Quantcast Section 2. Elements of Intrusion Detection Systems

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Section 2:
2.1  Introduction.  This section introduces the total systems approach to
security system design, The following paragraphs provide some basic
information on those elements comprising subsystems which are complementary
to electronic intrusion detection devices and underscore the principle that
these IDS elements are but a part of a whole.
2.1.1  System Integration.  The term system integration describes the
critical process of completely incorporating and interfacing the various
physical elements (barriers, security devices, etc.), personnel, and
procedures into a site specific unified system which reduces and controls
vulnerability.  Importantly, it is the culmination of the security
planning process described in OPNAVINST 5530.14 (U.S. Navy Physical
Security Manual), in this and related NAVFAC design manuals, and in other
Navy/DoD security directives.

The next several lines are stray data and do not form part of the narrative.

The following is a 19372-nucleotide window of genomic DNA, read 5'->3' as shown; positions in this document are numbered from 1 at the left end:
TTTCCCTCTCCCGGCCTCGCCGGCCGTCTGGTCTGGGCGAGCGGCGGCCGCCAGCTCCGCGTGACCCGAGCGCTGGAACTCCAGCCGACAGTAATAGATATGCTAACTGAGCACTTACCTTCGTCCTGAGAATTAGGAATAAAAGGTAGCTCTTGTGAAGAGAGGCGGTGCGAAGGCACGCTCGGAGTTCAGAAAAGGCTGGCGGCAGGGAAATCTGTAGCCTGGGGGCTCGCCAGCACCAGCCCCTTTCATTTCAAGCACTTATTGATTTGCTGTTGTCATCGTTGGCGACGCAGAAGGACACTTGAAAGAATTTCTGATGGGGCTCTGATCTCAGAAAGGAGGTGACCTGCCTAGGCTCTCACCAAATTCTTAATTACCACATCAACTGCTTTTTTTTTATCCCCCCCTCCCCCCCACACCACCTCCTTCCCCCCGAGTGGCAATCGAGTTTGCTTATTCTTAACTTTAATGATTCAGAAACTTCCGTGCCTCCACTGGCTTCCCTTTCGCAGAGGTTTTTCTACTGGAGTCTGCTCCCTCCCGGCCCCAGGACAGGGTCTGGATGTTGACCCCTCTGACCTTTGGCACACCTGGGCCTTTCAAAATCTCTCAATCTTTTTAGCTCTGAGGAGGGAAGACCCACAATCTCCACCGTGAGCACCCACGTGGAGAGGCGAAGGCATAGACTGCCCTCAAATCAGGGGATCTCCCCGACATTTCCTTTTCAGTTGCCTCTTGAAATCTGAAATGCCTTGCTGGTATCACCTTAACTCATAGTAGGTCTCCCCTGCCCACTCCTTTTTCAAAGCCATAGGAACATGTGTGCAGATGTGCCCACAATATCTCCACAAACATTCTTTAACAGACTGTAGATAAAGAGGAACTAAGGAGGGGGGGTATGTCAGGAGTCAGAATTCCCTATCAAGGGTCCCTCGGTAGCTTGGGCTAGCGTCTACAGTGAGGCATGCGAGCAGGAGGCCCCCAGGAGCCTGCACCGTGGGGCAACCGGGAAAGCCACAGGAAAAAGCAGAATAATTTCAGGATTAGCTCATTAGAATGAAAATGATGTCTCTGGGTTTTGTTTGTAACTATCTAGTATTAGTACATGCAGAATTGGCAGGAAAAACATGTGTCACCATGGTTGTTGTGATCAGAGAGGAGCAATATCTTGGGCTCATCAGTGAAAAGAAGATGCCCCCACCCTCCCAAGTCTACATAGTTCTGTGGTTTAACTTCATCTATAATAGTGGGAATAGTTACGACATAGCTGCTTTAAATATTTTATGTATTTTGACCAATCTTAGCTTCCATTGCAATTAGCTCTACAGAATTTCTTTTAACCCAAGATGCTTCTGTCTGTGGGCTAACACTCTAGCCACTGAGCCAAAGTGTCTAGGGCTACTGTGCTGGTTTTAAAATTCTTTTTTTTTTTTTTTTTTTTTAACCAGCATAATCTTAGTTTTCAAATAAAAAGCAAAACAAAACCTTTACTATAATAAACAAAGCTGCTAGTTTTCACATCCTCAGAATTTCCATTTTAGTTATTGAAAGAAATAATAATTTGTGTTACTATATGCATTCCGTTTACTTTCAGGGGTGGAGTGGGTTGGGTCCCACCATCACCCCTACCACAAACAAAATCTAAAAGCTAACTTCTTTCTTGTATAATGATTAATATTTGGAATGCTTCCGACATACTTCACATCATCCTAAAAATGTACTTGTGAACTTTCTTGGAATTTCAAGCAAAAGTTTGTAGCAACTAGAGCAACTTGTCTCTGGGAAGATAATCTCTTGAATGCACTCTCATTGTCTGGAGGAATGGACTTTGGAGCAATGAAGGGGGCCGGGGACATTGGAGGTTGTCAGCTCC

2.2  Security Subsystems Overview.  An integrated security system,
through its various subsystems, discourages, detects, and defeats potential
adversaries.  The macro subsystems have the following functions in their
relationship to the adversary:
a) Physical resources to delay and deter the adversary;
b) Equipment installed to detect and assess alarms caused by
intrusion attempts and unauthorized activities;
c) Personnel used for security system operations, management, and
d) Procedures essential for system operation and effectiveness;
e) Personnel equipment for security force support.
The remainder of this section summarizes several subsystems available to
the user/designer relative to the system design task.  It is not within
the scope of this manual to discuss these options in detail, but instead
to concentrate upon interior and simple exterior IDS systems.  However,
based upon the relative sensitivity of the site and the array of threats
postulated against the security system, each of the subsystems depicted
in Figure 2 should be considered as contributing to a final design
2.3  Barrier/Delay Subsystem.  The purpose of the barrier/delay
subsystem is to channel personnel, vehicles, and materials through control
points within a protected area and to discourage, deter, and delay
unauthorized penetration attempts.  The principles, techniques, and design
criteria for several elements of this susbsystem are extensively treated in
NAVFAC DM-13.01, "Physical Security."  The Naval Civil Engineering
Laboratory (NCEL), Port Hueneme, California has developed a Penetration
Resistance Rating


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